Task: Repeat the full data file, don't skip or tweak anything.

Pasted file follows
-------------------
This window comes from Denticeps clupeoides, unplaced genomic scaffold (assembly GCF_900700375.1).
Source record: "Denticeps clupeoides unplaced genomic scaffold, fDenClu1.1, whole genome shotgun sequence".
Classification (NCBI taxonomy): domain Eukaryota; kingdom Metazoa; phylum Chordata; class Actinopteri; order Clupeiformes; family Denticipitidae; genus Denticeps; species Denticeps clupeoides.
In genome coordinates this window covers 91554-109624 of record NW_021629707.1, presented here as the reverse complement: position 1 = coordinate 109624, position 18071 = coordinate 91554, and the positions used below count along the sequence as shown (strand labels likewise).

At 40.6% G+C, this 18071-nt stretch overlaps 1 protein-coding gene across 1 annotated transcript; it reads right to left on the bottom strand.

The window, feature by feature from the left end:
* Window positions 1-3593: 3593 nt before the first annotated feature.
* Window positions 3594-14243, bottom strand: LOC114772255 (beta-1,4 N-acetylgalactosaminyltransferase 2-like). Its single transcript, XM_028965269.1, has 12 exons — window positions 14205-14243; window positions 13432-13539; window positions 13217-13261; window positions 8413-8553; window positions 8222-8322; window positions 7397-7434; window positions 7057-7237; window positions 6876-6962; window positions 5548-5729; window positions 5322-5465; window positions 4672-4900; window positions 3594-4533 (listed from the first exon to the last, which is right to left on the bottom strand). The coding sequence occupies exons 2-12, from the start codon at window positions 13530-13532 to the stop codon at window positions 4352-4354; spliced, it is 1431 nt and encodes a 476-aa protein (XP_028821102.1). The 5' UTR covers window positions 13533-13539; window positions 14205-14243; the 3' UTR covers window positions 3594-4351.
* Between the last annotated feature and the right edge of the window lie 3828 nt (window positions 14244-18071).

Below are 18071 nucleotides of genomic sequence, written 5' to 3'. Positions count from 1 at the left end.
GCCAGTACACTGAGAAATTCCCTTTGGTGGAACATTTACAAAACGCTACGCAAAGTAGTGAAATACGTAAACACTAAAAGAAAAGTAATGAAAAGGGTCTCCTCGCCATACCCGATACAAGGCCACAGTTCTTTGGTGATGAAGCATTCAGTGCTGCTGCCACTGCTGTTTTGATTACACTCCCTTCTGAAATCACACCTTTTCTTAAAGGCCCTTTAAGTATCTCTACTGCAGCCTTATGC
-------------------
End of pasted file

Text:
This window comes from Denticeps clupeoides, unplaced genomic scaffold (assembly GCF_900700375.1).
Source record: "Denticeps clupeoides unplaced genomic scaffold, fDenClu1.1, whole genome shotgun sequence".
Classification (NCBI taxonomy): domain Eukaryota; kingdom Metazoa; phylum Chordata; class Actinopteri; order Clupeiformes; family Denticipitidae; genus Denticeps; species Denticeps clupeoides.
In genome coordinates this window covers 91554-109624 of record NW_021629707.1, presented here as the reverse complement: position 1 = coordinate 109624, position 18071 = coordinate 91554, and the positions used below count along the sequence as shown (strand labels likewise).

At 40.6% G+C, this 18071-nt stretch overlaps 1 protein-coding gene across 1 annotated transcript; it reads right to left on the bottom strand.

The window, feature by feature from the left end:
* Window positions 1-3593: 3593 nt before the first annotated feature.
* Window positions 3594-14243, bottom strand: LOC114772255 (beta-1,4 N-acetylgalactosaminyltransferase 2-like). Its single transcript, XM_028965269.1, has 12 exons — window positions 14205-14243; window positions 13432-13539; window positions 13217-13261; window positions 8413-8553; window positions 8222-8322; window positions 7397-7434; window positions 7057-7237; window positions 6876-6962; window positions 5548-5729; window positions 5322-5465; window positions 4672-4900; window positions 3594-4533 (listed from the first exon to the last, which is right to left on the bottom strand). The coding sequence occupies exons 2-12, from the start codon at window positions 13530-13532 to the stop codon at window positions 4352-4354; spliced, it is 1431 nt and encodes a 476-aa protein (XP_028821102.1). The 5' UTR covers window positions 13533-13539; window positions 14205-14243; the 3' UTR covers window positions 3594-4351.
* Between the last annotated feature and the right edge of the window lie 3828 nt (window positions 14244-18071).

Below are 18071 nucleotides of genomic sequence, written 5' to 3'. Positions count from 1 at the left end.
GCCAGTACACTGAGAAATTCCCTTTGGTGGAACATTTACAAAACGCTACGCAAAGTAGTGAAATACGTAAACACTAAAAGAAAAGTAATGAAAAGGGTCTCCTCGCCATACCCGATACAAGGCCACAGTTCTTTGGTGATGAAGCATTCAGTGCTGCTGCCACTGCTGTTTTGATTACACTCCCTTCTGAAATCACACCTTTTCTTAAAGGCCCTTTAAGTATCTCTACTGCAGCCTTATGC